• How, then, can an honest seeker ask "Should I consider the teachings of X to be Christian?" The term "Christian" could be rephrased as "Good theology," "Good teaching," "Solid teaching", "Biblical teaching", etc... but all of those terms have the same, if not worse, problem than the term "Christian." How else can we deal with these types of questions?
    – Flimzy
    Commented Aug 24, 2011 at 21:54
  • 1
    @Flimzy I'm sorry, I thought my suggestion was clear: make them off-topic. "Is X Christian?" isn't a question that is going to have a definitive answer and is pretty close to the definition of not constructive. I think the corpus of questions so far have shown the site doesn't need to be primarily about sorting things into Christian-or-not bins.
    – user72
    Commented Aug 24, 2011 at 21:59
  • I guess what I'm saying is that those sorts of questions should not be off-topic, as they are questions that many honest seekers will want answers to, and for very legitimate reasons, IMO. But perhaps there is a better way to ask them, so they aren't as "controversial."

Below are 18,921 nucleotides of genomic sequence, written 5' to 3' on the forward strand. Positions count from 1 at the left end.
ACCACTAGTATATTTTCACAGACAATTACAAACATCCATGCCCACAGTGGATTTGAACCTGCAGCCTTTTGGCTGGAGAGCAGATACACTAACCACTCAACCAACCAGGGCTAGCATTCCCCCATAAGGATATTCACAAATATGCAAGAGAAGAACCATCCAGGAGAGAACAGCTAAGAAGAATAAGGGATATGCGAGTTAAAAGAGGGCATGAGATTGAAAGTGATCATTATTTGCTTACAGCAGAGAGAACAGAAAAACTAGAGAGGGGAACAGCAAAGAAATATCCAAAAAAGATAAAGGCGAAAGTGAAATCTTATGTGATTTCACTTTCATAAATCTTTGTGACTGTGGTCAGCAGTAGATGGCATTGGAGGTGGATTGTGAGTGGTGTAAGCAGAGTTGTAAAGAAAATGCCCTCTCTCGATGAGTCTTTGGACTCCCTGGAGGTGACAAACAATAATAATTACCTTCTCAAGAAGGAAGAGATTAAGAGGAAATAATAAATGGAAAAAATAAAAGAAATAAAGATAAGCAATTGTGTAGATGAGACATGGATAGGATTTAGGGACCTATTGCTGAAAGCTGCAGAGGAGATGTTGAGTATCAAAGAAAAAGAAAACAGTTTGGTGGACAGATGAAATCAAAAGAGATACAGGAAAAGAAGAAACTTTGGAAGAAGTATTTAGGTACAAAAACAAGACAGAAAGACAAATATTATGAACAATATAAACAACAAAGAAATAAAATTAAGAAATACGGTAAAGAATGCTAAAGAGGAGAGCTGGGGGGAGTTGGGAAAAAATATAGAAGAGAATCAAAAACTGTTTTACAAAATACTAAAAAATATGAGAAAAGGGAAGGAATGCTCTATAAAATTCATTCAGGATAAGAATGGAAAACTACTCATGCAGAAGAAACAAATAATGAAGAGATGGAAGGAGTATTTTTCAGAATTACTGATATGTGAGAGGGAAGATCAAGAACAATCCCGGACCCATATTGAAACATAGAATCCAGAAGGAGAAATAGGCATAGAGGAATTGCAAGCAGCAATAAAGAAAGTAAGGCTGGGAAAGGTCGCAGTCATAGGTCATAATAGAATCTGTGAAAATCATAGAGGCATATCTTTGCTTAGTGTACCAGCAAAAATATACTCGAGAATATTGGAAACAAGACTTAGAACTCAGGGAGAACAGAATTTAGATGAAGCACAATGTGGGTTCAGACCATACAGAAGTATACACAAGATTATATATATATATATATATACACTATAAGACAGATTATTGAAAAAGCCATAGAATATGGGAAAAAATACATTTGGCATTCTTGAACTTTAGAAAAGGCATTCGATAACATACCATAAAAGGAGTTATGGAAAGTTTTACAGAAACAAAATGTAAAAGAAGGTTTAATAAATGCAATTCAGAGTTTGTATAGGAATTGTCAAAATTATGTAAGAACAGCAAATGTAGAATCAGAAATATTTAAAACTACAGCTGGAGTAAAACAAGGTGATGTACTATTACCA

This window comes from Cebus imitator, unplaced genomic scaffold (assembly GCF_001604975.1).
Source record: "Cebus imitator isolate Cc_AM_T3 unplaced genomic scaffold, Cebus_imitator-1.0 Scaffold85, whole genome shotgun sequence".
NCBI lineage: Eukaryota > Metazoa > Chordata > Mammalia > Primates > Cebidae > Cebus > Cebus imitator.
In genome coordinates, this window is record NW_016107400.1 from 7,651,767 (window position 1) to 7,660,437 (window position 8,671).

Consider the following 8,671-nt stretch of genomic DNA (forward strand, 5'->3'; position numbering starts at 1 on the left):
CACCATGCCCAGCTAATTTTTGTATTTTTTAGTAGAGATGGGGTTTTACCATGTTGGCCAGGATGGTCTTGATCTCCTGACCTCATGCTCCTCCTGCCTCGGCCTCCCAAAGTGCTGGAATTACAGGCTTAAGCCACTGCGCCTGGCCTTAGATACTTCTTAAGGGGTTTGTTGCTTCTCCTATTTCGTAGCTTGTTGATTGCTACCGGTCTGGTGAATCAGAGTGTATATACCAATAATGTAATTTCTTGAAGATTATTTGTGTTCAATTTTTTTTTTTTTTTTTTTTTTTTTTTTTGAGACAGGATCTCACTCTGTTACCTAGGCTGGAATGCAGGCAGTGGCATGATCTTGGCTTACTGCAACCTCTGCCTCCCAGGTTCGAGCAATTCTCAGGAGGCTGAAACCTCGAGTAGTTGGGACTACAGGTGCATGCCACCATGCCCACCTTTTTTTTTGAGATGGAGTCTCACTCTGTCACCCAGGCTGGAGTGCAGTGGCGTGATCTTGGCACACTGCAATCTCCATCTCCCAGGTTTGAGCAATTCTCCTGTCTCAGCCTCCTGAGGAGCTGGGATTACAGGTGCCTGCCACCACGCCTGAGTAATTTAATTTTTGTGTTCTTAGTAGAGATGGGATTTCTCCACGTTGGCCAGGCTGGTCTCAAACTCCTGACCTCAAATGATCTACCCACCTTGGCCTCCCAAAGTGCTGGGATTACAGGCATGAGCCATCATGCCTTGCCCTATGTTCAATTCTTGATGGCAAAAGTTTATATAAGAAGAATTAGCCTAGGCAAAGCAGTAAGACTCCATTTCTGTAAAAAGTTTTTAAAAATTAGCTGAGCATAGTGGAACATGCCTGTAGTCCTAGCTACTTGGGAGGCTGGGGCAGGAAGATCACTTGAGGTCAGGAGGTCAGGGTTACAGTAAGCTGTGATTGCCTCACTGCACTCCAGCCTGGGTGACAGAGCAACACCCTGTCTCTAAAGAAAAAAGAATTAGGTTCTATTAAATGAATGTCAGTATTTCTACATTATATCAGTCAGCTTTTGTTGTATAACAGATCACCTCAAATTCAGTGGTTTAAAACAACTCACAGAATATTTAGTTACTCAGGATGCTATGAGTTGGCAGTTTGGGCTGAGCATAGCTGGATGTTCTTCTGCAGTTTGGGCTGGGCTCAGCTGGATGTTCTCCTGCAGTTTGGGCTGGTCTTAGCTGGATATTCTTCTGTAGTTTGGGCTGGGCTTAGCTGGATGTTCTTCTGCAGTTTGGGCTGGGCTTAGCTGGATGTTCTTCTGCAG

– Flimzy
    Commented Aug 24, 2011 at 22:03
  • @Flimzy Your question would probably be better off asked as a real question, where we can devote the necessary attention to it. Commented Aug 25, 2011 at 16:26

For the sake of simplicity, I'll just repeat what I've already said in chat and leave it up to vote here:

I think the only universal truth among all Christian sects and denominations, and probably the only belief that we can (and should) use as a qualifier for "Christianity" on this site, is that Jesus Christ of Nazareth lived, died, and was resurrected for the sake of our salvation.

Almost everything else regarding the definition of what it means to be "Christian" and what beliefs, doctrines, and documents should be canonical to a "Christian" faith, has been translated, debated, and even literally fought over between the various Christ-oriented faiths of the world for millennia.

Still, that one truth - the general course and purpose of Jesus' life - is something I'm certain everyone who calls themselves a "Christian" can agree upon, regardless of whether or not they believe certain other self-proclaimed "Christians" deserve the title.

  • So, if a group identified themselves as Christian, but did not believe in the resurrection, would they not be allowed to participate in this site?